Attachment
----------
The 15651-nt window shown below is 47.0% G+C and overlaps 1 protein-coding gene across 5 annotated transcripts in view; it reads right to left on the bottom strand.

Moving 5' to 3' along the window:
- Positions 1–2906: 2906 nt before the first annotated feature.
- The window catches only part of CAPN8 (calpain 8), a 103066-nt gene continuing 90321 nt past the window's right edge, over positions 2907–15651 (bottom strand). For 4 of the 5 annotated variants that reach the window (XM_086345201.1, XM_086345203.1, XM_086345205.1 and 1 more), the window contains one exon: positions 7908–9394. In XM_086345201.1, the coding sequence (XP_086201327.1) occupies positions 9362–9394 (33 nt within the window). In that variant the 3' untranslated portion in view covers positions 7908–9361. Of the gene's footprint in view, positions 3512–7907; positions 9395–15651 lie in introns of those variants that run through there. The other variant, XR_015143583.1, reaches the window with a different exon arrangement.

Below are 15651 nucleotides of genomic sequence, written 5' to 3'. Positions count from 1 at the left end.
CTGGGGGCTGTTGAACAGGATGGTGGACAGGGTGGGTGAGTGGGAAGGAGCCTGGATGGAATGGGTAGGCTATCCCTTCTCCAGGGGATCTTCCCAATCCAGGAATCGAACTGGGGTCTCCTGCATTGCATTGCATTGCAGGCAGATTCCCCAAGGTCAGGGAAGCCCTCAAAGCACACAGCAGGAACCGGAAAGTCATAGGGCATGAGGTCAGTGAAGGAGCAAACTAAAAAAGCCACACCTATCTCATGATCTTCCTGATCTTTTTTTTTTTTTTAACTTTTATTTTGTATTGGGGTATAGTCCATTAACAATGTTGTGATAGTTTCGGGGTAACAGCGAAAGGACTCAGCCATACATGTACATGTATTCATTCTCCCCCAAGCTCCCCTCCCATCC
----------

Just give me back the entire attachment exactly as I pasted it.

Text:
The 15651-nt window shown below is 47.0% G+C and overlaps 1 protein-coding gene across 5 annotated transcripts in view; it reads right to left on the bottom strand.

Moving 5' to 3' along the window:
- Positions 1–2906: 2906 nt before the first annotated feature.
- The window catches only part of CAPN8 (calpain 8), a 103066-nt gene continuing 90321 nt past the window's right edge, over positions 2907–15651 (bottom strand). For 4 of the 5 annotated variants that reach the window (XM_086345201.1, XM_086345203.1, XM_086345205.1 and 1 more), the window contains one exon: positions 7908–9394. In XM_086345201.1, the coding sequence (XP_086201327.1) occupies positions 9362–9394 (33 nt within the window). In that variant the 3' untranslated portion in view covers positions 7908–9361. Of the gene's footprint in view, positions 3512–7907; positions 9395–15651 lie in introns of those variants that run through there. The other variant, XR_015143583.1, reaches the window with a different exon arrangement.

Below are 15651 nucleotides of genomic sequence, written 5' to 3'. Positions count from 1 at the left end.
CTGGGGGCTGTTGAACAGGATGGTGGACAGGGTGGGTGAGTGGGAAGGAGCCTGGATGGAATGGGTAGGCTATCCCTTCTCCAGGGGATCTTCCCAATCCAGGAATCGAACTGGGGTCTCCTGCATTGCATTGCATTGCAGGCAGATTCCCCAAGGTCAGGGAAGCCCTCAAAGCACACAGCAGGAACCGGAAAGTCATAGGGCATGAGGTCAGTGAAGGAGCAAACTAAAAAAGCCACACCTATCTCATGATCTTCCTGATCTTTTTTTTTTTTTTAACTTTTATTTTGTATTGGGGTATAGTCCATTAACAATGTTGTGATAGTTTCGGGGTAACAGCGAAAGGACTCAGCCATACATGTACATGTATTCATTCTCCCCCAAGCTCCCCTCCCATCC